The church of St John the Evangelist is a cruciform church of late Anglo-Saxon date and parts may well span the Norman conquest. The church was part of the original endowment of Cirencester Abbey by Henry I, and held by them until the dissolution of the monasteries.
"Departed 33 years too soon" - does this mean that John had wanted to live for 100 years?
The tower is the earliest part of the church, built in the first half of the 12th century. The broach spire was added in the 13th century and the rest of the church dates mainly from the 15th century. There may have been an earlier Saxon church on this site, round headed windows can be observed in the north and south walls of the tower with their Saxon-style centre shafts and capitals. Similar windows have been blocked in the east and west walls.
Ventross is an unusual first name.
The names on this gravestone have been cut out and re-engraved, probably because of spelling errors.
Willis Attkins was a surgeon and apothecary. Ann, his relict, died in 1781. I still do not know whether the words "relict" and "widow" have different legal meanings or not.
The Attkins family obviously had several generations of practicing apothecaries.
The present church was built in the late 15th century, probably on the site of an earlier Norman one. It is unexceptional architecturally, and unfortunately it was locked on the day of our visit so that we were unable to see the spectacular monuments inside to Sir Anthony (d. 1617) and Lady Grace Mildmay (d. 1620).
1st gravestone: Michael Raymer O.B.E. had a career in H.M. Colonial Service, serving in Nigeria, Falkland islands and Fiji.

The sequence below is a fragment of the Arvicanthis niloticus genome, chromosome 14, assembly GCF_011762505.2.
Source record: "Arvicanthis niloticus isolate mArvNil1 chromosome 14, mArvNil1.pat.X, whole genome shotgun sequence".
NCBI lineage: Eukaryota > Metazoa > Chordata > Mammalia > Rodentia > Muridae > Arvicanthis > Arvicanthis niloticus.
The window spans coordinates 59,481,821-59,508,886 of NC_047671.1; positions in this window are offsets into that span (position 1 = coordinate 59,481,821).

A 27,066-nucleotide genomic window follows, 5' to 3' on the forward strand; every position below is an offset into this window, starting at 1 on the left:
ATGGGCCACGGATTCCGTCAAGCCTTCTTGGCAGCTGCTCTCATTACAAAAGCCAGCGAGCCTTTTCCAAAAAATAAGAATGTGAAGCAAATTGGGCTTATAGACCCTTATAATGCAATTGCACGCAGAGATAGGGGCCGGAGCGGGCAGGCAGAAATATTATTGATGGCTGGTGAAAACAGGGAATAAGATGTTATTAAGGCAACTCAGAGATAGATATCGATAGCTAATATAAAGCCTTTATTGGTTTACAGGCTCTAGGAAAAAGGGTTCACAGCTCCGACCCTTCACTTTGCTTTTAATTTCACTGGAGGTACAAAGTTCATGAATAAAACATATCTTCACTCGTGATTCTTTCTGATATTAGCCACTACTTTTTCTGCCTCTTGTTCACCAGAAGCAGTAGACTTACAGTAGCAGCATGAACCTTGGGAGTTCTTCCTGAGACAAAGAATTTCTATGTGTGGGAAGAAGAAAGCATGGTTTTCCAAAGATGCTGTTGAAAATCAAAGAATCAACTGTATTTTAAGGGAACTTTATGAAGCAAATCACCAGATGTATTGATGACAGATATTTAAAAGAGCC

The church of St Mary dates back to the 11th, 12th and 13th centuries. In the 17th century the north aisle and transept were demolished, and the tower was rebuilt (the porch has a date marker of 1662).
Coco the Clown was the most famous clown in the UK in the middle of the twentieth century.
Daughter of Coco the clown and his wife Valentina.
The beautiful Perpendicular style Church of St Mary and All Saints, with its distinctive tall tower, is situated above the River Nene at the village of Fotheringhay.The present church was built by King Edward III who was also responsible for the building of a college as a cloister on the church's southern side. Fotheringhay Castle, no longer visible except as an earthen mound, was the site of the beheading of Mary Queen of Scots in 1587.
After building work was completed in around 1430, a parish church was added to the western end of the collegiate church with work beginning in 1434. The parish church still remains today.
This beautiful fifteenth century painted pulpit was a gift from Edward IV.
Memorial to Edmund de Langley, son of Richard Plantagenet, third Duke of York and his wife Cicely, and to Edward, second Duke of York who was slain at the Battle of Agincourt in 1415.
Richard Plantagenet Duke of York, Nephew to Edward Duke of York and Father to King Edward 4th was slain at Wakefield in the 3rd year of Henry 6th 1460 and lies buried here with Cecily his Wife.
Cecily, Duchess of York, Daughter to Ralph Neville first Earl of Westmorland.
St Mary's was formerly a ‘chapel of ease’ to St. Andrew’s, Thornhaugh, created for the convenience of parishioners residing in Wansford. Saxon in its origin, it probably dates from well before the Norman Conquest in 1066. Given the church’s dominant location above an important crossing point of the River Nene and at a nodal point of ancient highways, it is entirely possible that it has been a site of worship and veneration since pagan times.